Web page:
What can we do with all the green energy?

20. March 2015

Power-to-gas storage technology: Almost ready for market

Storing green power is a key milestone when it comes to the successful implementation of the energy transition. Converting it into hydrogen or synthetic natural gas is a concept that shows a great deal of promise and involves the stages of water electrolysis, methanation, and feeding the power into the natural gas grid. SICK’s involvement relates to gas analysis and the detection of gas flows and consumption rates.

A large number of financial incentives are offered for wind and solar power in Europe. The industry has grown very rapidly in Germany: by 2050, the target is to have reduced the amount of CO2 emitted from fossil fuels by 95% compared to 1990. However, the problem is that biopower production fluctuates depending on the weather and is therefore not a reliable source of supply for the industry. As the grid has not been developed and there is a shortage of balancing capacity, the power lines are in danger of being overloaded by surpluses of biopower. Consequently, producers of renewable power have to shut their systems down temporarily or give the surpluses away to neighboring countries. Therefore intensive research is being carried out into finding good storage options.

Power-to-gas: Generating hydrogen from green power

Of particular promise is the power-to-gas method, which was developed in 2011 by researchers in Stuttgart and is also well supported in Europe. The technology involves using electrolysis to generate hydrogen from green power. With the aid of separated CO2, for example from neighboring biogas fermenters, it is processed to form storable synthetic natural gas and can be stored in the German natural gas grid. Alternatively, the hydrogen can also be used in vehicle fuel cells as a drive source. This means that the process is also of interest to car manufacturers. The level of efficiency of methanation has previously been criticized as being too low. However, this could soon be set to significantly improve by means of high-temperature electrolysis at 800° C and using waste process heat.



SICK and its analyzers are involved at an early stage

There are now over 20 pilot plants which are working on getting power-to-gas ready for market. SICK is also involved in the development with its range of analyzers and gas flow meters. For example, the purity of the separated CO2 and the quality of the bio-methane needs to be monitored. In addition the maximum permissible hydrogen content of 5% must be ensured at the natural gas feed-in stations. Ultrasonic gas flow meters such as the FLOWSIC500 enable the gas flows and consumption rates to be precisely monitored and calculated.



Markus Haas is the man in the know when it comes to power-to-gas at SICK: “I like to think outside the box“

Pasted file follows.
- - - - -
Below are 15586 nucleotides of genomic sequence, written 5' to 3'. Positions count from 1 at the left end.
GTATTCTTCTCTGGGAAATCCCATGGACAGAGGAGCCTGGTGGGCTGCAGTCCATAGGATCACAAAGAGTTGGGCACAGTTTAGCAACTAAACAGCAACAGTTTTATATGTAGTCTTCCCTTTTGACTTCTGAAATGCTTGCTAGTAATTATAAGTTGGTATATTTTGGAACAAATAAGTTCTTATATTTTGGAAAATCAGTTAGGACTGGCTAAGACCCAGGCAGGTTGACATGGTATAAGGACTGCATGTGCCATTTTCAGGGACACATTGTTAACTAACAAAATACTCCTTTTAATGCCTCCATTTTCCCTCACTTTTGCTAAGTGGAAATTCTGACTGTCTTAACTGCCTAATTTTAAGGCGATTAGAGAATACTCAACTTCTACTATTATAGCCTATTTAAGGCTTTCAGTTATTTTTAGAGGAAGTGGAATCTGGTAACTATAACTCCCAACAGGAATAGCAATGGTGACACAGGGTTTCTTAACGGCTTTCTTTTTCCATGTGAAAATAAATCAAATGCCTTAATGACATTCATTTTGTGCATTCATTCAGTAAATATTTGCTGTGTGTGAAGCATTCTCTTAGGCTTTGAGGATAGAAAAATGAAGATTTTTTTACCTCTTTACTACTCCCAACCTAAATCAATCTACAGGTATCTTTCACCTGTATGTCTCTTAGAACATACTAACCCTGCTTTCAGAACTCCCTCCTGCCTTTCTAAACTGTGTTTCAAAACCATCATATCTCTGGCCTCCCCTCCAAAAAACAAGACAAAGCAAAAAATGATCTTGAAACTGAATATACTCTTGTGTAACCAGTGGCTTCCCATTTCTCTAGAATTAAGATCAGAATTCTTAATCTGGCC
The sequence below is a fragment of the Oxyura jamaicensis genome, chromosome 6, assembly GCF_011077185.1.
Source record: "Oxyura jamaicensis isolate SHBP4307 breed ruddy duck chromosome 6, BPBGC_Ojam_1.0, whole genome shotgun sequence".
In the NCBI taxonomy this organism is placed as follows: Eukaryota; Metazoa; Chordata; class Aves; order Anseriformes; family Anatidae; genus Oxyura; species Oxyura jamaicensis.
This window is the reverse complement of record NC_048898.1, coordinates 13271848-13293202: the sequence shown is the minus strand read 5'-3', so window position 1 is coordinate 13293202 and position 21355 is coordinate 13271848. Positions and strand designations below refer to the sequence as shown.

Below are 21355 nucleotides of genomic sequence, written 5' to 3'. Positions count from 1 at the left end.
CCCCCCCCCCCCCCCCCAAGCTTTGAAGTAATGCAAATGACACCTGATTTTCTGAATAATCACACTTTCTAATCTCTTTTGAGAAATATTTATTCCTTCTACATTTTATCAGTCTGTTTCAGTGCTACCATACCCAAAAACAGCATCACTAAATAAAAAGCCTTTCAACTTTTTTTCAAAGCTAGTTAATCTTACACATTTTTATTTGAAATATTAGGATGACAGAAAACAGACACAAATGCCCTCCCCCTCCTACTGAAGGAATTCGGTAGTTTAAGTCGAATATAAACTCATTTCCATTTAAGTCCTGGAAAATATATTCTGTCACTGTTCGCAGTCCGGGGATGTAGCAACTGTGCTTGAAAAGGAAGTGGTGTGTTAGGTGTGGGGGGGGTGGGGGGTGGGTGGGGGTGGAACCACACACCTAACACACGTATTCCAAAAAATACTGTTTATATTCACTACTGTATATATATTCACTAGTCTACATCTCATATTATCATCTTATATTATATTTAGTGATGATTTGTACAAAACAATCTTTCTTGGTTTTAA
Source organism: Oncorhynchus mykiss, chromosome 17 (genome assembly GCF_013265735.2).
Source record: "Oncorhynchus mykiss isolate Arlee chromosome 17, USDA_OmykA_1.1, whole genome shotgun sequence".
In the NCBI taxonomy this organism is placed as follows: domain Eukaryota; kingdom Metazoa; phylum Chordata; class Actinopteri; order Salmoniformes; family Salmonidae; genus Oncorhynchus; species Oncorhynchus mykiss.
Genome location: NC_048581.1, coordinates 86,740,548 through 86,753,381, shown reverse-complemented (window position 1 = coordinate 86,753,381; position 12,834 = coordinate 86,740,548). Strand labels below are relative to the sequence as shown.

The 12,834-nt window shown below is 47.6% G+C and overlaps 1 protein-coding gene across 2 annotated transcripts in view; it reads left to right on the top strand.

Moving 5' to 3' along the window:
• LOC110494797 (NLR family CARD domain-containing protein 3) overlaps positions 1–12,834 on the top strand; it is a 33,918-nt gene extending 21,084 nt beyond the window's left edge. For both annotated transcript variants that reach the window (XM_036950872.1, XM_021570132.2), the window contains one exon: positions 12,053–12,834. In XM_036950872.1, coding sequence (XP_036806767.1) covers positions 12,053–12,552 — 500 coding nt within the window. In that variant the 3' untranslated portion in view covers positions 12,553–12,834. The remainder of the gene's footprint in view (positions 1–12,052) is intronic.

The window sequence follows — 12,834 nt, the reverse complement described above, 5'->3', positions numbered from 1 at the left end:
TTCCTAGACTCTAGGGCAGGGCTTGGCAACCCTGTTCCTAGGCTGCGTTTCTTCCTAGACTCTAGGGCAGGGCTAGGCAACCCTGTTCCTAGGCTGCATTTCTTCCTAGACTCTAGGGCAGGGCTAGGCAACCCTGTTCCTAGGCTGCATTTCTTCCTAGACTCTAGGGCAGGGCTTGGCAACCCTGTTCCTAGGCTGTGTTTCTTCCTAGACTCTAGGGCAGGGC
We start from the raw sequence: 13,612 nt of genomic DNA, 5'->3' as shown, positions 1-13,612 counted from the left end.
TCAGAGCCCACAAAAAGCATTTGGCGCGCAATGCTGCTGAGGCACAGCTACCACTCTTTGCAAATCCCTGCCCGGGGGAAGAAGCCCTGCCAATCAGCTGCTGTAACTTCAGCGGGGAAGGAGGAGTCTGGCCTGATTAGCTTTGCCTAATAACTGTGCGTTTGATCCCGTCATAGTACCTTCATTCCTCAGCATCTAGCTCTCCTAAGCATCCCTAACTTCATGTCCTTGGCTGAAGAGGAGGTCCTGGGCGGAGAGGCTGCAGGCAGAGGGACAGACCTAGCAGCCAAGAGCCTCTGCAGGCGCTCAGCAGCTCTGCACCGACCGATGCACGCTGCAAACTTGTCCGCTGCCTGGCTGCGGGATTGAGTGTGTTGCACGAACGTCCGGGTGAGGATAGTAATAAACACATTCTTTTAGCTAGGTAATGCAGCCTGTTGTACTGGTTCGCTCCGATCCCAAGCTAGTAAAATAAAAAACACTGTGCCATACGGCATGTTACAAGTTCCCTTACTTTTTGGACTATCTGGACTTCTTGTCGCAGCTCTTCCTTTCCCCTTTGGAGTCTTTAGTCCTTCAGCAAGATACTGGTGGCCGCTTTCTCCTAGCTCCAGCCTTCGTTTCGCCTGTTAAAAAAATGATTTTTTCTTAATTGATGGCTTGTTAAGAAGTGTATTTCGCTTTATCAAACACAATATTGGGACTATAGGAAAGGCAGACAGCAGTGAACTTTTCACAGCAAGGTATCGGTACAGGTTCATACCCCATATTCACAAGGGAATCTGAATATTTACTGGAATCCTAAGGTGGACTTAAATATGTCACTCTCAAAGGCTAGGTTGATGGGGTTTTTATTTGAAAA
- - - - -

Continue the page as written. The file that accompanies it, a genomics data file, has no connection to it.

For three years, Markus Haas has been driving the subject of power-to-gas forward at SICK – based on a keen sense for and a genuine interest in new technologies. “I like to think outside the box and it had occurred to me that this might be an interesting field for the future, including from a process and exhaust gas analysis perspective,“ explains this enterprising engineer, who works in the “Process Automation Solution Center,” predominantly on marine diesel analysis. Thanks to his idealism and commitment to the work in his own time, he succeeded in getting SICK to explore measuring tasks involved in this industry of the future from a practical point of view. Thanks to Markus Haas, SICK has been participating in the work right from the first analysis devices.


How did he come across power-to-gas? “It all started quite mundanely with a piece of direct mail from Badenova, our local energy supplier,“ relates Markus Haas. “The brochure described an innovative research project with the Fraunhofer Institute which was concerned with the conversion of surplus wind and solar power into storable natural gas.” When Haas discovered that the project was still looking for industry partnerships, he gave Badenova a call. This enabled the SICK engineer to come into contact with DENA, the German Energy Agency, which is a government-funded project platform that was set up specifically for energy-related research. There, creditors, scientists, as well as energy, technology, and automotive groups work flat out to turn highly promising storage and energy technology into efficient and profitable options as quickly as possible.



Markus Haas, Technical Industry Manager Power & Combustion / Maritime Systems at SICK

This provided Haas with the opportunity to visit events and pilot plants and demonstrated that SICK was already a well-known name in the sector. Markus Haas himself was fascinated by the new processes and possibilities, but also by the obstacles that were hindering their implementation to a greater or lesser extent: “The ideal scenario would be to store the energy in the form of hydrogen in the natural gas grid. But as gas mixtures are now only allowed to include a hydrogen content of up to 5%, this would mean many gas suppliers having to convert their turbines,“ he explains, giving one example. “Until the 1980s, a hydrogen content of up to 50% was permitted in the natural gas grid. He also found it astounding that “there was relatively little awareness of the subject of measuring technology.” He also added that hardly any thought had been given to how important precise measured values would be to ensuring a reliable supply and consumption downstream. Markus Haas acquired tender documents and promptly obtained the first small order: The new Thea electrolysis plant, which feeds hydrogen into Frankfurt’s energy grid, uses a SICK hydrogen meter.


Print Friendly